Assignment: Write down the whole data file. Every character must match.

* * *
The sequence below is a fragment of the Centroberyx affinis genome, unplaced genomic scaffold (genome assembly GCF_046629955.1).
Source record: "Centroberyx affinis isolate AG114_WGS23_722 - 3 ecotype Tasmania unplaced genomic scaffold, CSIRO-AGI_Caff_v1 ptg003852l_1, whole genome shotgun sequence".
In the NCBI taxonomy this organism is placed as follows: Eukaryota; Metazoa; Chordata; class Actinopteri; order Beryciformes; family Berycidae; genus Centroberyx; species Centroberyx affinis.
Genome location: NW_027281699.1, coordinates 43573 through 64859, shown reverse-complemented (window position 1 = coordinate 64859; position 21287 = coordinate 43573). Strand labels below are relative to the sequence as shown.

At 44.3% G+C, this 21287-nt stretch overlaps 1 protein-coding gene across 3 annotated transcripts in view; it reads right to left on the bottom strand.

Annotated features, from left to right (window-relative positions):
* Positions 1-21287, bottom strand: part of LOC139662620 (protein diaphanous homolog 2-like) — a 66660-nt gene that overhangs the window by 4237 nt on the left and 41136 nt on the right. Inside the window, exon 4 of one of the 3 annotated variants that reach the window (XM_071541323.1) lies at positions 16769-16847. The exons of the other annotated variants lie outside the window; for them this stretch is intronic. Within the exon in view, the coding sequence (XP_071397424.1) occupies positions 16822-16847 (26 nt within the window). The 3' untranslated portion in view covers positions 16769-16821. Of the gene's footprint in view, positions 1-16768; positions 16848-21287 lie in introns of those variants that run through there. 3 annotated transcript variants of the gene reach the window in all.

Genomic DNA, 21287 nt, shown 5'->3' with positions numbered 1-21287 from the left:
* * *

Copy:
The sequence below is a fragment of the Centroberyx affinis genome, unplaced genomic scaffold (genome assembly GCF_046629955.1).
Source record: "Centroberyx affinis isolate AG114_WGS23_722 - 3 ecotype Tasmania unplaced genomic scaffold, CSIRO-AGI_Caff_v1 ptg003852l_1, whole genome shotgun sequence".
In the NCBI taxonomy this organism is placed as follows: Eukaryota; Metazoa; Chordata; class Actinopteri; order Beryciformes; family Berycidae; genus Centroberyx; species Centroberyx affinis.
Genome location: NW_027281699.1, coordinates 43573 through 64859, shown reverse-complemented (window position 1 = coordinate 64859; position 21287 = coordinate 43573). Strand labels below are relative to the sequence as shown.

At 44.3% G+C, this 21287-nt stretch overlaps 1 protein-coding gene across 3 annotated transcripts in view; it reads right to left on the bottom strand.

Annotated features, from left to right (window-relative positions):
* Positions 1-21287, bottom strand: part of LOC139662620 (protein diaphanous homolog 2-like) — a 66660-nt gene that overhangs the window by 4237 nt on the left and 41136 nt on the right. Inside the window, exon 4 of one of the 3 annotated variants that reach the window (XM_071541323.1) lies at positions 16769-16847. The exons of the other annotated variants lie outside the window; for them this stretch is intronic. Within the exon in view, the coding sequence (XP_071397424.1) occupies positions 16822-16847 (26 nt within the window). The 3' untranslated portion in view covers positions 16769-16821. Of the gene's footprint in view, positions 1-16768; positions 16848-21287 lie in introns of those variants that run through there. 3 annotated transcript variants of the gene reach the window in all.

Genomic DNA, 21287 nt, shown 5'->3' with positions numbered 1-21287 from the left: